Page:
Eleven years after its composition, and with the disappointment of two cancelled proposed premieres since, David Blake’s opera Scoring a Century at last made it to the stage last weekend, and the excitement in the air was tangible.
As this year’s major production from Birmingham Conservatoire, the occasion drew packed houses to a buzzing Crescent Theatre, and stimulated oodles of adrenaline in the large, enthusiastic, energised student company.
Outstanding among them were the hard-working and awesomely talented Matthew Cooper and Lucie Louvrier as Mr and Mrs Jedermann, the song-and-dance couple who by some quirk remain ageless and live through the entire 20th century, evolving through historical turning-points.
There was also a brilliantly over-the-top portrayal by Henrik Lagercrantz of Berthold, the composer of mini-operas which appear from time to time within the structure, and which give Blake the opportunity to display his gift for pastiching various 20th-century composers.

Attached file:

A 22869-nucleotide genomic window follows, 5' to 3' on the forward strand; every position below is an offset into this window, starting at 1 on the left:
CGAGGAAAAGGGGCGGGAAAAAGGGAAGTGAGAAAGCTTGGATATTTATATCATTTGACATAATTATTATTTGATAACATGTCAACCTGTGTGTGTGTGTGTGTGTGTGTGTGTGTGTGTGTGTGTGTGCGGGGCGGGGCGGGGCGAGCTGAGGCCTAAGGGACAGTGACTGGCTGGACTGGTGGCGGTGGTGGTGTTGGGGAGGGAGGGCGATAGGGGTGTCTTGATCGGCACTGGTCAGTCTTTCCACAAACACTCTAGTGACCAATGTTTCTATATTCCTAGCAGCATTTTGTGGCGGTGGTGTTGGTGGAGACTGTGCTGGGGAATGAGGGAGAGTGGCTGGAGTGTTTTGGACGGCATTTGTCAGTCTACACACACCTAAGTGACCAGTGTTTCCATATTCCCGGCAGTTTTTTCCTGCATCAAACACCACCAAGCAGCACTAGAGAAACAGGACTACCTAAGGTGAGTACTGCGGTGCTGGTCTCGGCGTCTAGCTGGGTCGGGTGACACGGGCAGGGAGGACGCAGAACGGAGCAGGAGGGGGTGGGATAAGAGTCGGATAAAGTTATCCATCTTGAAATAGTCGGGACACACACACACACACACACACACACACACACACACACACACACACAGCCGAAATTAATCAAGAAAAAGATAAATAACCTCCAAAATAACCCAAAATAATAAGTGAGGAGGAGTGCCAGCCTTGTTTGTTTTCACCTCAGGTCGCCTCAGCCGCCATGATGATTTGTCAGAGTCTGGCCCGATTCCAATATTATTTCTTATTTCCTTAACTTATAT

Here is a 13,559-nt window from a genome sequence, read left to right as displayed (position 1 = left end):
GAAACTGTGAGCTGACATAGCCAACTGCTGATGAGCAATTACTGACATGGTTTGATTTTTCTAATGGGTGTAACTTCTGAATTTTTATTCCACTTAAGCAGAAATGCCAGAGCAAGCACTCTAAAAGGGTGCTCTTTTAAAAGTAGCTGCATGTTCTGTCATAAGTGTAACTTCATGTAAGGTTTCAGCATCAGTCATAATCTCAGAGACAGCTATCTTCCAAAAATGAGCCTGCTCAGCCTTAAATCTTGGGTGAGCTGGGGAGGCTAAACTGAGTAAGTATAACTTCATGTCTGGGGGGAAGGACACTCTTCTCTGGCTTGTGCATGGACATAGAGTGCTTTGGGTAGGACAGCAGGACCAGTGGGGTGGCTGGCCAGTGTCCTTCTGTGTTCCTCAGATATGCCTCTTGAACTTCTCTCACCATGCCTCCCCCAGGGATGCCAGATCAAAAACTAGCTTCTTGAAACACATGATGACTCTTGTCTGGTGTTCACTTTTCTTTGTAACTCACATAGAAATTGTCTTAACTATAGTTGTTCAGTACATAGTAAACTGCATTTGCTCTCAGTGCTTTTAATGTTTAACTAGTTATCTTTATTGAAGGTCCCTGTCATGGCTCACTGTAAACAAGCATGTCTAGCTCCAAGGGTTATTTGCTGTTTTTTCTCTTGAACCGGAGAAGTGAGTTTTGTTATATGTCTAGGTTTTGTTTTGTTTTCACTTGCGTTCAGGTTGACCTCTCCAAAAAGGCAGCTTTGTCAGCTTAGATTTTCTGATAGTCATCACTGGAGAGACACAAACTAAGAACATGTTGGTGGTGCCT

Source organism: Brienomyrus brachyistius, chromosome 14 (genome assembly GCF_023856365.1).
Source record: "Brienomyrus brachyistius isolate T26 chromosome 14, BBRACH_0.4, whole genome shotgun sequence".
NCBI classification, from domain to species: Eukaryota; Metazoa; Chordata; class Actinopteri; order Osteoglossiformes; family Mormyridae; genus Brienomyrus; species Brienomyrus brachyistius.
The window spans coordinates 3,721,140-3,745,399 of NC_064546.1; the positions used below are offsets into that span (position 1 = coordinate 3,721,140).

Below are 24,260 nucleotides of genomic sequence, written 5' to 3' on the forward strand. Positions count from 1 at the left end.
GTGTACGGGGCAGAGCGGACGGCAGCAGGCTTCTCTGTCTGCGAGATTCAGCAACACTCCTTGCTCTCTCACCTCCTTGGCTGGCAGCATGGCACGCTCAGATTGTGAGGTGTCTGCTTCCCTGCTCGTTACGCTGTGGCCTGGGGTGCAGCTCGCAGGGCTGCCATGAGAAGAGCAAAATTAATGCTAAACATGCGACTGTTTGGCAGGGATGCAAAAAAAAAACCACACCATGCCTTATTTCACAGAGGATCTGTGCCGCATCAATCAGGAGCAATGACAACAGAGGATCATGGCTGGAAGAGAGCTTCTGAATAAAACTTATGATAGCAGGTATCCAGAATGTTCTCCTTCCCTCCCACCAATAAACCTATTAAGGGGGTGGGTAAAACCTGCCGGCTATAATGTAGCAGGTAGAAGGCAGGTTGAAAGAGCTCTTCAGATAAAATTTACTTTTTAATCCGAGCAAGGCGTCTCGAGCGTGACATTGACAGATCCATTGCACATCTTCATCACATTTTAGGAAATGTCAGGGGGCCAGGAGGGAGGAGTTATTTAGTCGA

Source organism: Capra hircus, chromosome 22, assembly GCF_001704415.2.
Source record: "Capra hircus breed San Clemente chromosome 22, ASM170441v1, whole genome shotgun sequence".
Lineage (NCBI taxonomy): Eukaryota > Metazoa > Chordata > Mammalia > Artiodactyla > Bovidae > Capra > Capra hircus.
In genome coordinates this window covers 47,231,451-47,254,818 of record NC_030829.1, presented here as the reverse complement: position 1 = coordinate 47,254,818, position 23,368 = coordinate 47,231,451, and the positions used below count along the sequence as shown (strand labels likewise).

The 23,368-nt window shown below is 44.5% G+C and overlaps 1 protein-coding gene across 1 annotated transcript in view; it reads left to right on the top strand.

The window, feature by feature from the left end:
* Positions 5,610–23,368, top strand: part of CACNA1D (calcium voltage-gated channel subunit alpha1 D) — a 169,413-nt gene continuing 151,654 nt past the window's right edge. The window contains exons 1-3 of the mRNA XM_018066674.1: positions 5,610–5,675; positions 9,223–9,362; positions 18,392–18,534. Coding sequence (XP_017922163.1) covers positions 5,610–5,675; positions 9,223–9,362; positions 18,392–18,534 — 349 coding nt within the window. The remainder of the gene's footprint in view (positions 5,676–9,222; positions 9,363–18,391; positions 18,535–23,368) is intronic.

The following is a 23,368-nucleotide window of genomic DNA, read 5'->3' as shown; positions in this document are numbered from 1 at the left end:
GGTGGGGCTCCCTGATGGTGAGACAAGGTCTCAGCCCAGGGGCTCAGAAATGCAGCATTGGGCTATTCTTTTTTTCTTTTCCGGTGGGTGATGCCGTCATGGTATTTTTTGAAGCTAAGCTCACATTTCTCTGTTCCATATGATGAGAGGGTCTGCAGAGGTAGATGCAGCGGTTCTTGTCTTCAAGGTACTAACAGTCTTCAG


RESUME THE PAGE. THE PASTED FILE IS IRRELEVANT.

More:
Elsewhere, Blake’s musical approach is eclectic, bringing in cabaret and musical theatre, as well as “proper” opera.
And the music was done to a turn, helped by the expert student orchestra under the experienced conducting of Lionel Friend.
Unfortunately the large proportion of spoken dialogue was sometimes unclear in delivery, though well paced. Acting from the entire cast under the direction of Keith Warner (who also wrote the libretto, full of knowing historical references) was constantly lively, complemented by Michael Barry’s witty choreography.
The set design by Jeremy Daker, and costumes by Nicky Shaw were equally witty, and the idea of having the scenery trucks zooming on over a real railway was a constant delight.
But the stumbling-block is the work itself.
Though the historical time-line seems to offer an obvious way forward, in fact quite soon the concept becomes laboured, and by the second half I found myself counting on my fingers how many epoch-making events were there still left to go.